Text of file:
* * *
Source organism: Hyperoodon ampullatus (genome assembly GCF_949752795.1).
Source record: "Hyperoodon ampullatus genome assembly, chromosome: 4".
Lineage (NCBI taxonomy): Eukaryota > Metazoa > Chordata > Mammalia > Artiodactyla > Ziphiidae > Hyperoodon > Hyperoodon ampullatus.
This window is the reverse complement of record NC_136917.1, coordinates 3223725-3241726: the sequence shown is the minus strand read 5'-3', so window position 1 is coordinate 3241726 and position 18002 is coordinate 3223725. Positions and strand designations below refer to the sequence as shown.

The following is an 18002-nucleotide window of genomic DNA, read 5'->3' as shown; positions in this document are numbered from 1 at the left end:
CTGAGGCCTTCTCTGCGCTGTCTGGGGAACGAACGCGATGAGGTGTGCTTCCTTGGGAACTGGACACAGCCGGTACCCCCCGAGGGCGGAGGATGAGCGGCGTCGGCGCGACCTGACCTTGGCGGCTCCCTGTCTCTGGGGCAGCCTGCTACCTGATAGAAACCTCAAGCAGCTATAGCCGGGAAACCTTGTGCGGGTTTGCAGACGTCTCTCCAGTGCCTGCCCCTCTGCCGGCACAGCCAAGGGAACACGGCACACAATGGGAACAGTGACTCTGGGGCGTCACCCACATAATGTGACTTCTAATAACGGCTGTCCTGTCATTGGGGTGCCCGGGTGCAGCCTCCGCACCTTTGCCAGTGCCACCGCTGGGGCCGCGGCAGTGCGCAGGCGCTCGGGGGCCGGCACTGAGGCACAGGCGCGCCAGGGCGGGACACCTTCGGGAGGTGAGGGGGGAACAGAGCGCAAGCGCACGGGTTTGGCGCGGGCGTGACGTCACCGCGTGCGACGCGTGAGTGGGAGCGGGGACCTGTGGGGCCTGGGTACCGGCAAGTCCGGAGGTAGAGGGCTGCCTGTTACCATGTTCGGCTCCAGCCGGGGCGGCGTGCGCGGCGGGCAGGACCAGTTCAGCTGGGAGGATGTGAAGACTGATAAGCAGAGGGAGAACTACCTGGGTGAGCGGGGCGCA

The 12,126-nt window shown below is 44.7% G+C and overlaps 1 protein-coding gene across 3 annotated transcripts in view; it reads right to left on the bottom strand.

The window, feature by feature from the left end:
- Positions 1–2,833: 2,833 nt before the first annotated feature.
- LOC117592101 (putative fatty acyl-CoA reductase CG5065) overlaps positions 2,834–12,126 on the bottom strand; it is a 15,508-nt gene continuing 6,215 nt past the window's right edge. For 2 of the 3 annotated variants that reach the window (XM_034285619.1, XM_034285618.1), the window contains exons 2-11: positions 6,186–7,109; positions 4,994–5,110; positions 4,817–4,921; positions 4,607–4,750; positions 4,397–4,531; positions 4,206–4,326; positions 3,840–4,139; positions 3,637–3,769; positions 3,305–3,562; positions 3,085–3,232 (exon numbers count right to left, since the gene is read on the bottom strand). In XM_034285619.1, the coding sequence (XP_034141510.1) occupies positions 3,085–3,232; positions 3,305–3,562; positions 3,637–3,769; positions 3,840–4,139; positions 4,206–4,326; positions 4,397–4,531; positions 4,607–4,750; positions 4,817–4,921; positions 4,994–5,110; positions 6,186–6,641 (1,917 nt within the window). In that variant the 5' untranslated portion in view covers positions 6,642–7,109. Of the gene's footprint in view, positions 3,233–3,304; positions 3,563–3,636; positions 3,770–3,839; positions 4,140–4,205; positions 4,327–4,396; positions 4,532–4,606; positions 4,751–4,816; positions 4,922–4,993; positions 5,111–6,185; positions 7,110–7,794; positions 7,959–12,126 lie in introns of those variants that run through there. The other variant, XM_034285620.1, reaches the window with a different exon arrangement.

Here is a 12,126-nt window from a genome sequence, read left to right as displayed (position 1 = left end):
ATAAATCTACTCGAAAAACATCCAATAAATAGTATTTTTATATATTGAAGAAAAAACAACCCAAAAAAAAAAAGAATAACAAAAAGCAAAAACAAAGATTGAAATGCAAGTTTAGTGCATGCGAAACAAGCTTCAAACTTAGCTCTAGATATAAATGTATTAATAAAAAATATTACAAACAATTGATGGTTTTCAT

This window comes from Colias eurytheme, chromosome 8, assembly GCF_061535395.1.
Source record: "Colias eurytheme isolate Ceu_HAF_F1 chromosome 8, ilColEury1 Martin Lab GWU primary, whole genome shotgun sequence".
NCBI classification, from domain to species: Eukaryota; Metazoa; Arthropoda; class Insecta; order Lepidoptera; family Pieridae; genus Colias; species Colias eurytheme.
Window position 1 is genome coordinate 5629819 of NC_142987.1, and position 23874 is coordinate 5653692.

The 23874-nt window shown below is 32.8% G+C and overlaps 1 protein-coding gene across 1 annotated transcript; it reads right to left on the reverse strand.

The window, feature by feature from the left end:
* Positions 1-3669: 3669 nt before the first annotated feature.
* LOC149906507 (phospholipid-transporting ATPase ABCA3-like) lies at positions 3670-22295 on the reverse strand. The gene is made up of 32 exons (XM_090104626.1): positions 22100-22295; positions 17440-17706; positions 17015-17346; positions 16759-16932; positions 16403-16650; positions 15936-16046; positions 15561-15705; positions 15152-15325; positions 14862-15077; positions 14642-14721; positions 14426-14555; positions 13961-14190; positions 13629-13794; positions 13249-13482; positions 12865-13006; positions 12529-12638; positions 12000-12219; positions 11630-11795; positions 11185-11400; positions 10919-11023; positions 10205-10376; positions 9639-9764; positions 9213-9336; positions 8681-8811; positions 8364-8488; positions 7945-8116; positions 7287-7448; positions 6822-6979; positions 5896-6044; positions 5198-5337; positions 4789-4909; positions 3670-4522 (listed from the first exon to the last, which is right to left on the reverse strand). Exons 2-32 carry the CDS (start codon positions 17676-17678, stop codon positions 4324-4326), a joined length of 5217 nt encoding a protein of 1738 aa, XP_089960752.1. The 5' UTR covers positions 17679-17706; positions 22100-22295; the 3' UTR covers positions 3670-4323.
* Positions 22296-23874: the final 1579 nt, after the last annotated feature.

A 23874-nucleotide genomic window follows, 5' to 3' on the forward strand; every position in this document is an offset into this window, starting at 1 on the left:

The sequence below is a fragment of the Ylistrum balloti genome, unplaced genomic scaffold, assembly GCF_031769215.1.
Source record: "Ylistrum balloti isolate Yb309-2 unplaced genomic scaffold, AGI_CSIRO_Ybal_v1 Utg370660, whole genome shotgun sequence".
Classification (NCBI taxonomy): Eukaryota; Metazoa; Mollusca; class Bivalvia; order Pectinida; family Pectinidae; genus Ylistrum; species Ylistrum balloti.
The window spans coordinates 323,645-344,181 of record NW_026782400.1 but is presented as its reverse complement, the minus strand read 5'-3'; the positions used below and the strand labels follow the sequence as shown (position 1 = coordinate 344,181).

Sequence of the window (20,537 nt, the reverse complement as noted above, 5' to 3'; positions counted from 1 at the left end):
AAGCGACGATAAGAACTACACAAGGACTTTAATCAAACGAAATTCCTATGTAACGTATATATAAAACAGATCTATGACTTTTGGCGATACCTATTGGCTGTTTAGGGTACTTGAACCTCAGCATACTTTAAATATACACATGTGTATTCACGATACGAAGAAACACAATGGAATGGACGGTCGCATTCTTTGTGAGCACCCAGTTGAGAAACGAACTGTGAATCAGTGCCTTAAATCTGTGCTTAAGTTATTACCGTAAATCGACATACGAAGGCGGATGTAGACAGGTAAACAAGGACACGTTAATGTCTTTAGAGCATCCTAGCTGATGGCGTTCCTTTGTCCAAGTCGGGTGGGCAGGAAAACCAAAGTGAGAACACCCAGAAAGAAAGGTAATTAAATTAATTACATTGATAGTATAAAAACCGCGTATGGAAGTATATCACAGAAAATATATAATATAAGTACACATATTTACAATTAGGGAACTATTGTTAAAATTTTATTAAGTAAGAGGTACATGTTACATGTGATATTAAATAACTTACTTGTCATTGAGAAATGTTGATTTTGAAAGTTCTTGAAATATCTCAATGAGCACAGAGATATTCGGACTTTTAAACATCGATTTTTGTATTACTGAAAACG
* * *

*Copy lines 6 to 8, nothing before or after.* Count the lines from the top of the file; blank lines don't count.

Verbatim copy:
CTGAGGCCTTCTCTGCGCTGTCTGGGGAACGAACGCGATGAGGTGTGCTTCCTTGGGAACTGGACACAGCCGGTACCCCCCGAGGGCGGAGGATGAGCGGCGTCGGCGCGACCTGACCTTGGCGGCTCCCTGTCTCTGGGGCAGCCTGCTACCTGATAGAAACCTCAAGCAGCTATAGCCGGGAAACCTTGTGCGGGTTTGCAGACGTCTCTCCAGTGCCTGCCCCTCTGCCGGCACAGCCAAGGGAACACGGCACACAATGGGAACAGTGACTCTGGGGCGTCACCCACATAATGTGACTTCTAATAACGGCTGTCCTGTCATTGGGGTGCCCGGGTGCAGCCTCCGCACCTTTGCCAGTGCCACCGCTGGGGCCGCGGCAGTGCGCAGGCGCTCGGGGGCCGGCACTGAGGCACAGGCGCGCCAGGGCGGGACACCTTCGGGAGGTGAGGGGGGAACAGAGCGCAAGCGCACGGGTTTGGCGCGGGCGTGACGTCACCGCGTGCGACGCGTGAGTGGGAGCGGGGACCTGTGGGGCCTGGGTACCGGCAAGTCCGGAGGTAGAGGGCTGCCTGTTACCATGTTCGGCTCCAGCCGGGGCGGCGTGCGCGGCGGGCAGGACCAGTTCAGCTGGGAGGATGTGAAGACTGATAAGCAGAGGGAGAACTACCTGGGTGAGCGGGGCGCA

The 12,126-nt window shown below is 44.7% G+C and overlaps 1 protein-coding gene across 3 annotated transcripts in view; it reads right to left on the bottom strand.

The window, feature by feature from the left end: